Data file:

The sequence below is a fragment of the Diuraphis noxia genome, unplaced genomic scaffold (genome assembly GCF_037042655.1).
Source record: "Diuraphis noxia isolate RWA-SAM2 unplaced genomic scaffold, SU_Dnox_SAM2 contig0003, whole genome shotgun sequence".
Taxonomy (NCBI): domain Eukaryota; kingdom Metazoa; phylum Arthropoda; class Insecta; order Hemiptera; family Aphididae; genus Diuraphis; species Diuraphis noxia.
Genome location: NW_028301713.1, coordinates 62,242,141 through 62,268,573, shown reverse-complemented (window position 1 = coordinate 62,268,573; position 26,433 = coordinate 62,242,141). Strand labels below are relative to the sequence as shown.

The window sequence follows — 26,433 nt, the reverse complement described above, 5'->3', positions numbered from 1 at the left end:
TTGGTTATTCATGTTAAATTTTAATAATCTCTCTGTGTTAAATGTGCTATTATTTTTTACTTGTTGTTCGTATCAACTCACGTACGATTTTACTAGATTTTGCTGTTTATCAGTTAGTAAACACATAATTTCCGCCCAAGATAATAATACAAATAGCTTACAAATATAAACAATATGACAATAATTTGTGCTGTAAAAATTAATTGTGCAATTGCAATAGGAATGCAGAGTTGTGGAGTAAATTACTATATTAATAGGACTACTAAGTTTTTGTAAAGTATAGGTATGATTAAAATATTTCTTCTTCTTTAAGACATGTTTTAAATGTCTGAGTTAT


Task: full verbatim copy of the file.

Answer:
The sequence below is a fragment of the Diuraphis noxia genome, unplaced genomic scaffold (genome assembly GCF_037042655.1).
Source record: "Diuraphis noxia isolate RWA-SAM2 unplaced genomic scaffold, SU_Dnox_SAM2 contig0003, whole genome shotgun sequence".
Taxonomy (NCBI): domain Eukaryota; kingdom Metazoa; phylum Arthropoda; class Insecta; order Hemiptera; family Aphididae; genus Diuraphis; species Diuraphis noxia.
Genome location: NW_028301713.1, coordinates 62,242,141 through 62,268,573, shown reverse-complemented (window position 1 = coordinate 62,268,573; position 26,433 = coordinate 62,242,141). Strand labels below are relative to the sequence as shown.

The window sequence follows — 26,433 nt, the reverse complement described above, 5'->3', positions numbered from 1 at the left end:
TTGGTTATTCATGTTAAATTTTAATAATCTCTCTGTGTTAAATGTGCTATTATTTTTTACTTGTTGTTCGTATCAACTCACGTACGATTTTACTAGATTTTGCTGTTTATCAGTTAGTAAACACATAATTTCCGCCCAAGATAATAATACAAATAGCTTACAAATATAAACAATATGACAATAATTTGTGCTGTAAAAATTAATTGTGCAATTGCAATAGGAATGCAGAGTTGTGGAGTAAATTACTATATTAATAGGACTACTAAGTTTTTGTAAAGTATAGGTATGATTAAAATATTTCTTCTTCTTTAAGACATGTTTTAAATGTCTGAGTTAT